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Will disputing missed payments bring account current?

New Visitor

Will disputing missed payments bring account current?

My former mortgage company is reporting that I was 120 days past due at one point but I was 30 days past due and for some reason they would not let me pay my payment. I had to get a lawyer to force them to let me pay my house payment. I have yet to understand this. My question is If I dispute it will it result in updating last activity as the date I dispute?

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2 REPLIES
Moderator Emeritus

Re: Will disputing missed payments bring account current?

Welcome!

 

Probably not because it is the bank that's reporting the lates to the credit reporting agencies. I'd start by communicating with the lender asking them via a goodwill letter to delete the lates, but also including a breif synopsis of what happened and why you brought in the lawyer.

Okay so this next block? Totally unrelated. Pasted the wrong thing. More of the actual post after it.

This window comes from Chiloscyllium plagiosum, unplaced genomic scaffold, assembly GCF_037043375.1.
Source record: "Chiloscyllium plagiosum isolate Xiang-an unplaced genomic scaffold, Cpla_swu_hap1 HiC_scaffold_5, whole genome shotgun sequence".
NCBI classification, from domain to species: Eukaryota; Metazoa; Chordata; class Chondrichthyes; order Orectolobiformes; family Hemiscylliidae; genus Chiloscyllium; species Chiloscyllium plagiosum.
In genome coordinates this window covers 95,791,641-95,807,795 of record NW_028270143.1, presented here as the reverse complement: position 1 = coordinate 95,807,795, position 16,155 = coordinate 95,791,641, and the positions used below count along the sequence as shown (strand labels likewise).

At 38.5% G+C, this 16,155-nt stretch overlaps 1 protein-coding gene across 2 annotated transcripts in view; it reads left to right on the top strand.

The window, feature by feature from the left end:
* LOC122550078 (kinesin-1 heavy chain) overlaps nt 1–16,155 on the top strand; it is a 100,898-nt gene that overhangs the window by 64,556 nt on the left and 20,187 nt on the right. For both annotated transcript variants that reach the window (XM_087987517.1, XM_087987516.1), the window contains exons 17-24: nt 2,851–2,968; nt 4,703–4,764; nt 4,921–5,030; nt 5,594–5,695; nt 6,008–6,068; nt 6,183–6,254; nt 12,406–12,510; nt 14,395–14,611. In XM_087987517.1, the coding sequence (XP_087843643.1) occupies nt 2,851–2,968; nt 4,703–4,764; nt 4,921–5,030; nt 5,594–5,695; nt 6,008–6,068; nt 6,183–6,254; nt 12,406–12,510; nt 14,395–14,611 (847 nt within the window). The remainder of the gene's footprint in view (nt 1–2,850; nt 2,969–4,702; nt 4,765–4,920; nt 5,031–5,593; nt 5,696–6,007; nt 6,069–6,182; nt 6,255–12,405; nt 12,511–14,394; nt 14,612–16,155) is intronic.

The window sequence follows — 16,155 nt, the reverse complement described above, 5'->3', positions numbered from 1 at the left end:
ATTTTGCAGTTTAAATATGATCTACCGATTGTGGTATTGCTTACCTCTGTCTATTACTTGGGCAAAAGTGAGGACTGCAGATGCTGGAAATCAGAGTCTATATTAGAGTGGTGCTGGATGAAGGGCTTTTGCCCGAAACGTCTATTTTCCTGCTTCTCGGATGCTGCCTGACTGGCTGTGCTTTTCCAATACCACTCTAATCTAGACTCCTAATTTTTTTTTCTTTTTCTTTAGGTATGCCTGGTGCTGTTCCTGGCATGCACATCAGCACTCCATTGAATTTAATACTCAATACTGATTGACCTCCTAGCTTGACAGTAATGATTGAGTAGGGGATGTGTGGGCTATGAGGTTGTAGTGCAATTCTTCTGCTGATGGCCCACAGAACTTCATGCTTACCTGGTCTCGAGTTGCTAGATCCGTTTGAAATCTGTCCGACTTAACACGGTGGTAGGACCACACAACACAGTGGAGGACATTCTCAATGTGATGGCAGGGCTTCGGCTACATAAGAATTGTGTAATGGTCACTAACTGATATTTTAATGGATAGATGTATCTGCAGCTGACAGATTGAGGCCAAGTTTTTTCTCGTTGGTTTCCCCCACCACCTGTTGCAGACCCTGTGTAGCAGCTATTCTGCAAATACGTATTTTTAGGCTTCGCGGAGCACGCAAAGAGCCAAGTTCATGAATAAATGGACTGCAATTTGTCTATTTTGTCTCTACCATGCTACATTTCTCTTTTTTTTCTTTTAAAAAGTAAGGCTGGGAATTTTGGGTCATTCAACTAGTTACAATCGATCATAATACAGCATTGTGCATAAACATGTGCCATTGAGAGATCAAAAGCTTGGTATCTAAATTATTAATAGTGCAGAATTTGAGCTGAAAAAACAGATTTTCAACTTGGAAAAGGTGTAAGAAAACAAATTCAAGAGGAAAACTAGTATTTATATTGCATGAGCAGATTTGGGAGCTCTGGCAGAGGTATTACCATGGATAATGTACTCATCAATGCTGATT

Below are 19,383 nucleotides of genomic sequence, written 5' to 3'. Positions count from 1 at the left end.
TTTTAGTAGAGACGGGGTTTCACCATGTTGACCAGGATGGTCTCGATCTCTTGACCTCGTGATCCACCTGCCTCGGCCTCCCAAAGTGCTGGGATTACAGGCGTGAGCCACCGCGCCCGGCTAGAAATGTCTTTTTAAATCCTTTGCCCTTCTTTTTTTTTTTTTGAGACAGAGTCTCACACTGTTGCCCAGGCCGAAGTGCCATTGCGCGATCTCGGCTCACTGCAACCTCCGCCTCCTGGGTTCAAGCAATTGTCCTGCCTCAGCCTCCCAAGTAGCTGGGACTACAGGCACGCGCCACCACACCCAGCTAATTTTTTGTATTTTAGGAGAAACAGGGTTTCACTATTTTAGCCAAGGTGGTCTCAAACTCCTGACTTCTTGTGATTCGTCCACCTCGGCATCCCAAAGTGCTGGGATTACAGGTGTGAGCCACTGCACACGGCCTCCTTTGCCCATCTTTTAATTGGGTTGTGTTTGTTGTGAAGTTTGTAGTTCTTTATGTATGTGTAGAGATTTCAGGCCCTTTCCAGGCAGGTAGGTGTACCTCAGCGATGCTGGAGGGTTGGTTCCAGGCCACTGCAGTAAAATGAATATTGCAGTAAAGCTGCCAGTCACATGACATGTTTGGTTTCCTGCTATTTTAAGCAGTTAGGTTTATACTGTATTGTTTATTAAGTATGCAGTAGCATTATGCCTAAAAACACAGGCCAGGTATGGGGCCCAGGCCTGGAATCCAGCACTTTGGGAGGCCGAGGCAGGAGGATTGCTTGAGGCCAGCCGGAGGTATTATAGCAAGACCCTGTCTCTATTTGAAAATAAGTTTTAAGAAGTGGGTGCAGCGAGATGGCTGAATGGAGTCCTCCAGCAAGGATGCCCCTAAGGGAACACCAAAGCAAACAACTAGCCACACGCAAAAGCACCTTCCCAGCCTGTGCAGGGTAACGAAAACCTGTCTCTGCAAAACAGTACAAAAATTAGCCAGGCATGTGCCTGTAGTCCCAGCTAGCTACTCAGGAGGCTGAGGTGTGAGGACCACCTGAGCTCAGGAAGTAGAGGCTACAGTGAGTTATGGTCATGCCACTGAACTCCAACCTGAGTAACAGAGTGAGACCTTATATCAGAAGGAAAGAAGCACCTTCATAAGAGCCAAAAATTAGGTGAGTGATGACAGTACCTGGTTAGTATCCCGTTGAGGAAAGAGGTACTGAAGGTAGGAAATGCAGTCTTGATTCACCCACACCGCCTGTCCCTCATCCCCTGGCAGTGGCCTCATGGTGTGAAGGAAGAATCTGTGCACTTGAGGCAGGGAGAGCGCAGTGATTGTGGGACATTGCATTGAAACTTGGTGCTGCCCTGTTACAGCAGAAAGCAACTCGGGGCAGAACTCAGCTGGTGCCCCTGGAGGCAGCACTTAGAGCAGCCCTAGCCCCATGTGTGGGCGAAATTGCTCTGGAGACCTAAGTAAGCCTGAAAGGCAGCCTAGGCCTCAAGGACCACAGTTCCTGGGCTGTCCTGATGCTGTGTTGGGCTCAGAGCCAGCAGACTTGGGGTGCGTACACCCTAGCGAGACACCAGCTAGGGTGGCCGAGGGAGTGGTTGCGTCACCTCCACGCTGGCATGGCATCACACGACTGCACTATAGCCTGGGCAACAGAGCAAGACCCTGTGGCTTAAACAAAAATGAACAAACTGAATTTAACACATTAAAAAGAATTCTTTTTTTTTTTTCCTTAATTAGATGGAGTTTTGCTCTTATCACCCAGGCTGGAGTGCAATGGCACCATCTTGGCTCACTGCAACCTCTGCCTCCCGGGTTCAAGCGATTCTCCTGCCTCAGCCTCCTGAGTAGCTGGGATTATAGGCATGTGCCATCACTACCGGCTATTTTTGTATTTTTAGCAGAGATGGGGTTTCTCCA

Message 2 of 3
Community Leader
Legendary Contributor

Re: Will disputing missed payments bring account current?

Yes, it may result in a dispute flag, temporarily resulting in some information in your file being excluded from scoring, but it wont update the date of occurence of the asserted delinquency itself, and thus wont update the critical CR exclusion date.

 

To minimise the impact of a dispute on your score, I would file any dispute directly with the furnisher as opposed to disputing through the CRA.  Disputes through a CRA will result in an automatic dispute flag.  Direct disputes wont unless the furnisher takes the additional step of separately reporting the dispute to the CRA.

 

If you were not 120 late, that is a major derog that is well worth disputing.  You will at least require them to conduct an investigation and state that the accuracy is verified.  That improper verification could then serve as the basis for subsequent legal action.

 

As a side note with reference to the title of the post, the absence or presence of a prior derog is not relevant to its current status of current.  A once delinquent account that is brought back into good standing results in a current status of pays as agreed.  Current status has no memory.  The prior delinquency is a separate issue.

 

 

 

 

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